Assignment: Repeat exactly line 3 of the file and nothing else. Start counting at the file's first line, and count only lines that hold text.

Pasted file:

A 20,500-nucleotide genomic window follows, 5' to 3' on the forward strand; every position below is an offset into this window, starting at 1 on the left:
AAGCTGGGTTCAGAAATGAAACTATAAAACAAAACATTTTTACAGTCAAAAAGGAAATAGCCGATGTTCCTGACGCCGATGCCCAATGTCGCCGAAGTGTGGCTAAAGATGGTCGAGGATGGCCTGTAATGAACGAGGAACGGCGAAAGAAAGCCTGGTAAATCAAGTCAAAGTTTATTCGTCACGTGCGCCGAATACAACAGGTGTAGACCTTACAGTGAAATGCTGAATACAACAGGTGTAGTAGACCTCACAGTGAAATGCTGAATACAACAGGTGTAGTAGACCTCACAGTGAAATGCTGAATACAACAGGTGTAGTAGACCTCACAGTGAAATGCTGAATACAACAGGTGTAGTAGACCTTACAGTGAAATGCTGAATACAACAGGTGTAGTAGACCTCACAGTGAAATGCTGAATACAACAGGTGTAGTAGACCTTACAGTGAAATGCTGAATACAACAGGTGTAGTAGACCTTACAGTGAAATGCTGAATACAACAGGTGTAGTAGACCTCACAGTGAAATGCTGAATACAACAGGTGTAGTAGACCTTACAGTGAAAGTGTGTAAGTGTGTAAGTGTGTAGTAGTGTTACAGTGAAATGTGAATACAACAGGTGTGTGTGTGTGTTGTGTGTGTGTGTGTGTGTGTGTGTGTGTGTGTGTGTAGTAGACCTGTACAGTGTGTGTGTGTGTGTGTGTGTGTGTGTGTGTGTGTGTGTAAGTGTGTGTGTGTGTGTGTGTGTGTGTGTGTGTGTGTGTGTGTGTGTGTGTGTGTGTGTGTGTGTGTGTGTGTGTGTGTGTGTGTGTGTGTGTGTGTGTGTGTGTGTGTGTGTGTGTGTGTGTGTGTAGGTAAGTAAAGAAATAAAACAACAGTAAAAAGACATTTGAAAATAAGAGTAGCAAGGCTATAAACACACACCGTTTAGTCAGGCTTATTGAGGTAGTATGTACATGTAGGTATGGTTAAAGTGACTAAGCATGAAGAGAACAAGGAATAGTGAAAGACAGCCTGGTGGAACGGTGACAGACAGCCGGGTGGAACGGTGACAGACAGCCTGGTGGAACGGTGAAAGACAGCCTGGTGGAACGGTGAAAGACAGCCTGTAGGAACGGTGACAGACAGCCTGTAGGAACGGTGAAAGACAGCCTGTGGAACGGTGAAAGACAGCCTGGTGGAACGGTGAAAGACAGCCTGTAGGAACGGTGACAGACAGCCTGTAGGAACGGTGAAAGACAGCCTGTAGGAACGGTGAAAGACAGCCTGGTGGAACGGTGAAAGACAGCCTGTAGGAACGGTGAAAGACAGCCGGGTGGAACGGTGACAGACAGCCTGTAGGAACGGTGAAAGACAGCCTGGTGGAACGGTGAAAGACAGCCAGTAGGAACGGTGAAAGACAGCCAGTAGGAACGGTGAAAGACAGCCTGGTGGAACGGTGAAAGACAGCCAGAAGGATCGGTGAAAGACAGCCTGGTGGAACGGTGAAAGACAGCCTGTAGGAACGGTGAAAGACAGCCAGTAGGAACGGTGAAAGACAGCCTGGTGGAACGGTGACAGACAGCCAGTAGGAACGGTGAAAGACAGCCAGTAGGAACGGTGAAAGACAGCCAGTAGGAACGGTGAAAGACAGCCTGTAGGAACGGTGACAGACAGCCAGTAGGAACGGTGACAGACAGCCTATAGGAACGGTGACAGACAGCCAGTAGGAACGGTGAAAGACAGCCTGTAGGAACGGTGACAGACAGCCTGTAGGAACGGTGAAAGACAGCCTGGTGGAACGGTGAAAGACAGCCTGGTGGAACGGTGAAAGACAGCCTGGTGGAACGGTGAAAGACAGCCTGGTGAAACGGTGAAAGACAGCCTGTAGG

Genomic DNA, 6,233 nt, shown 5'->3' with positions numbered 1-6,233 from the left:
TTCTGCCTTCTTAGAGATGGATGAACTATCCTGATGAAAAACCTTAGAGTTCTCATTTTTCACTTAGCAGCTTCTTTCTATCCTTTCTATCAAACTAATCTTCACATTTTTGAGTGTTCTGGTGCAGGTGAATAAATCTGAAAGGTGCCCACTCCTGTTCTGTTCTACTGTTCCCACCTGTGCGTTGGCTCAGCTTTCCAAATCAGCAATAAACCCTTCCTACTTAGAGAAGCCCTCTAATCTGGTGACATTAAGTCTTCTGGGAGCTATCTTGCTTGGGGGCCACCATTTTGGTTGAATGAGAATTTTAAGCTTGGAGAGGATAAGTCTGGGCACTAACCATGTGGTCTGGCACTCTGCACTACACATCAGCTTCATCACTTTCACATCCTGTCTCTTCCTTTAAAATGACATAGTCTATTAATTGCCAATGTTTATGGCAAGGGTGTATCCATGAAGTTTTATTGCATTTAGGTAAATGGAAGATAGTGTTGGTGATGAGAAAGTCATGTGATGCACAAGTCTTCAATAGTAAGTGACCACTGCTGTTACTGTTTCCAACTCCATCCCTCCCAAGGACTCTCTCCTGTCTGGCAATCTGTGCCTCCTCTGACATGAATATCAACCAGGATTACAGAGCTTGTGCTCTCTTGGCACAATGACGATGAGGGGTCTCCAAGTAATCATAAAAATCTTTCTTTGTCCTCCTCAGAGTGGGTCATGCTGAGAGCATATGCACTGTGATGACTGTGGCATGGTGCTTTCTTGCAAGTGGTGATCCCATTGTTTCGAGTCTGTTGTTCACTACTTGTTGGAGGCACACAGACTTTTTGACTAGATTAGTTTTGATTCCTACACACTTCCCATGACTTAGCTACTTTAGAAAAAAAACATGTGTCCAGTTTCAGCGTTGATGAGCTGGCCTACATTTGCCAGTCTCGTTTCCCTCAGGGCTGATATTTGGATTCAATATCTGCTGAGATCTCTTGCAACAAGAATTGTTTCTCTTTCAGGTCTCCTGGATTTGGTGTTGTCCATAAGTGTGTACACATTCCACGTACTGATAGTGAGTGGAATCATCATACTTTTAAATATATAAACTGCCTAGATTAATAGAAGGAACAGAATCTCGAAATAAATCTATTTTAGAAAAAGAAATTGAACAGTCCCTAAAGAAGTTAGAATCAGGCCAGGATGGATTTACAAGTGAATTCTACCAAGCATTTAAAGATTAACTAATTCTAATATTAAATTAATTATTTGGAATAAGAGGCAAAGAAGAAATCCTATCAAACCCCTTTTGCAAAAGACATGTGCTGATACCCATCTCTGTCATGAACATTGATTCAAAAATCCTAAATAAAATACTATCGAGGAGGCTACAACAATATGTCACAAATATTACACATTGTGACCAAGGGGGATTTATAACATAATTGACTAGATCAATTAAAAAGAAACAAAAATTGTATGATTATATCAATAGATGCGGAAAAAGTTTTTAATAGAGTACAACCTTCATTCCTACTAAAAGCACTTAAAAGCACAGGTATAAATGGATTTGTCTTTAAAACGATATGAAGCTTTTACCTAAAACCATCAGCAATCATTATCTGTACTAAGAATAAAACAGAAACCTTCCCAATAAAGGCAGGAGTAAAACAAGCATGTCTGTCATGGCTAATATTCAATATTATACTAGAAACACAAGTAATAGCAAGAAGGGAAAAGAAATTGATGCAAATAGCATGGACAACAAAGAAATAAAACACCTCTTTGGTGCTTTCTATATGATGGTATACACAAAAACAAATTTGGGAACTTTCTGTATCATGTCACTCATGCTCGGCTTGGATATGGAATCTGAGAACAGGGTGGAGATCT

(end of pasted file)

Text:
Genomic DNA, 6,233 nt, shown 5'->3' with positions numbered 1-6,233 from the left: